Trying to pair two bluetooth devices while adjusting the lane departure warning sensitivity while trying to store the last navigation destination in your vehicle contacts while creating a new Pandora channel or browsing your 32 GB music collection in the middle of rush hour traffic is not a CUE problem. It's a driver problem.

Well said!

Caddy809
11-23-12, 01:49 PM
I've had my ATS for a couple weeks and I simply can't understand what the fuss is about CUE. The thing works and works as well as I've seen in any such system on any car. It can be a little intimidating if you've never encountered anything like it before, but there is simply nothing critically deficient that I've been able to identify. Sure, now that I see the massive capabilities that it enables, there are a few things I wish it could do a little bit better in a few corner cases. But like I said, nothing critical.

Don't forget that CUE doesn't end at the 8 inch display in the center stack. There are the steering wheel controls and instrument cluster display (and HUD) as well. For those still clamoring for "real" buttons and knobs for say the volume, there they are right there on the steering wheel. Also, I rarely use the home button. Between the customizable shortcuts at the top and bottom of the center stack screen, I'm rarely more than one touch away from a critical or important function. And there are dedicated controls for the climate control, etc... They carry on about how you have to look at screen to see what you're pressing. I would like them to explain to me how BMW's iDrive, Audi's MMI don't require you to look at the screen while indirectly manipulating what is on the screen using controls (wheel knob button press thingimabobs) located some 12- 24 inches away. This versus, oh I don't know just directly touching the damn thing you're already looking at on the screen. The rationale I've seen tabled so far amount to little more than post facto explanations for simply being unfamiliar with what is effectively a paradigm shift in vehicle human interface design.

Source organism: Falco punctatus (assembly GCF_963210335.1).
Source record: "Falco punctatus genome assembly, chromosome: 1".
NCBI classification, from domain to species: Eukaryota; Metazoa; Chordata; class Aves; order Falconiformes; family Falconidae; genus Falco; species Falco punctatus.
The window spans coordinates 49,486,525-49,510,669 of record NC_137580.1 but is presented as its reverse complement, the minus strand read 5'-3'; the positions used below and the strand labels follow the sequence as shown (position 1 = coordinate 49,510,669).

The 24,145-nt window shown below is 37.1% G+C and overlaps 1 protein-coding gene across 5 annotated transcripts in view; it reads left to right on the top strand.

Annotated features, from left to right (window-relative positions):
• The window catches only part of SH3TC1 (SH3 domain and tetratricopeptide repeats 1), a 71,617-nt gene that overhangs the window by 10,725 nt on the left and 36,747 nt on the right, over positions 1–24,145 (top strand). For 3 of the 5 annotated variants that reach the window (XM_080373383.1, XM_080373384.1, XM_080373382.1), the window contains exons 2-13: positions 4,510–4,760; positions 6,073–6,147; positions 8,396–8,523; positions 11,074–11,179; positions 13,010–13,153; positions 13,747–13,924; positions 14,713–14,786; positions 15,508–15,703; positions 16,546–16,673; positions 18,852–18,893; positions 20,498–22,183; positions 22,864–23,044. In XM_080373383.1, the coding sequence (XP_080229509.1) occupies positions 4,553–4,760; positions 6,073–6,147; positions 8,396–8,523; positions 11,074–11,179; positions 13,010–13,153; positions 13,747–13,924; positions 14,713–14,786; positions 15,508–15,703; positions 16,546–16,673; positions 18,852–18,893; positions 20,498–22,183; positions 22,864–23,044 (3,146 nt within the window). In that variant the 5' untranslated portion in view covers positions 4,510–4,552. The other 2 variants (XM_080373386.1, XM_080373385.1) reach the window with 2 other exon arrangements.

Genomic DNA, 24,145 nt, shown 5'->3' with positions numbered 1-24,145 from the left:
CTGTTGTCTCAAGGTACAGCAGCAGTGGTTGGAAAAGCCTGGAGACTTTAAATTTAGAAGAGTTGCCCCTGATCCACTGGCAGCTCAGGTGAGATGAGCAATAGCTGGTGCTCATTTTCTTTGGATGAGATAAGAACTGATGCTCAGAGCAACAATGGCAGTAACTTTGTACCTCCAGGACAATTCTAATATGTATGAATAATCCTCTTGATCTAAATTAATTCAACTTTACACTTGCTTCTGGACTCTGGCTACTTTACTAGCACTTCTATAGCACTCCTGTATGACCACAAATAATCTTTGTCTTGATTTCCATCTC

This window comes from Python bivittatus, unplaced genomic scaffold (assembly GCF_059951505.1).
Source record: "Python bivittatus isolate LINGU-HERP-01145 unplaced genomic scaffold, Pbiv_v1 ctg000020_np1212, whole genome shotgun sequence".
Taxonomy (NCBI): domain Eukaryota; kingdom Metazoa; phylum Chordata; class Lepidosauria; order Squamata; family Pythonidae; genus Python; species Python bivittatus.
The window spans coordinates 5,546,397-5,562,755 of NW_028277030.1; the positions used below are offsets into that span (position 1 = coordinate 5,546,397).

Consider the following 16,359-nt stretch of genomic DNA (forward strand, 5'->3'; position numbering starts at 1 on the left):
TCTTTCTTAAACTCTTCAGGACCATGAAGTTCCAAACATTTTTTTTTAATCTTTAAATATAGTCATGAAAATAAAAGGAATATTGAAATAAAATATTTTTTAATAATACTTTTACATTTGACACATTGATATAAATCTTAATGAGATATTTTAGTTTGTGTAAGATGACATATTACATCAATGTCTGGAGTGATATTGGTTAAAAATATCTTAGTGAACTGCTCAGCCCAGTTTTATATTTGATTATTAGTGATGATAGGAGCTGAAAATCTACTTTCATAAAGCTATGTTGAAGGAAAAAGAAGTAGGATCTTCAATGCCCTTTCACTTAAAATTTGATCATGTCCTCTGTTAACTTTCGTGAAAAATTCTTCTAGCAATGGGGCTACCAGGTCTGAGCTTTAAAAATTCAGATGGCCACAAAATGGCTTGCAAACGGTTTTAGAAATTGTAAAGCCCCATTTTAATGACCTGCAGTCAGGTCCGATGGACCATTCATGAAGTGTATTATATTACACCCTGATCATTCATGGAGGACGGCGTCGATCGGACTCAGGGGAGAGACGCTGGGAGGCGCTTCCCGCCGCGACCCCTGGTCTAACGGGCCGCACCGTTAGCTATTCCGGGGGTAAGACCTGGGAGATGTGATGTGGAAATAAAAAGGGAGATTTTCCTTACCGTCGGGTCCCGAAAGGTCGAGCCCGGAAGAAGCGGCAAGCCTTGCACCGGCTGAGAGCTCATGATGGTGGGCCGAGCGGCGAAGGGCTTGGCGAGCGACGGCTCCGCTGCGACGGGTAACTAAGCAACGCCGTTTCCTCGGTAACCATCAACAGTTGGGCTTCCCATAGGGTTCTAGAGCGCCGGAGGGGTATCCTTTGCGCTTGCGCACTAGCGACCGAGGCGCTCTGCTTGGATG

Don't get me wrong, CUE does take some getting used to. But remember that just because it exposes a wealth of functionality doesn't mean that driver is absolved of the responsibility of focusing on his primary responsibility: Driving. Trying to pair two bluetooth devices while adjusting the lane departure warning sensitivity while trying to store the last navigation destination in your vehicle contacts while creating a new Pandora channel or browsing your 32 GB music collection in the middle of rush hour traffic is not a CUE problem. It's a driver problem. What I've learned over the course of my use is this: Be a responsible driver and you'll find CUE mostly fades into the background, doing what it needs to when called upon.


:worship: Couldn't have said it better.

I guess the only positive about all the CUE bashing is that it will force Cadillac to continue improving CUE.

Its an ATS
11-23-12, 03:48 PM
:worship: Couldn't have said it better.

I guess the only positive about all the CUE bashing is that it will force Cadillac to continue improving CUE.

That's a good point! Maybe a software update by the new year?!?!?

zr1mom
11-23-12, 06:11 PM
Have CR check out a Lexus GS 350 system. Good grief! I am a computer engineer and I've never seen so many screens. You have to pull over to the side of the road just to use it!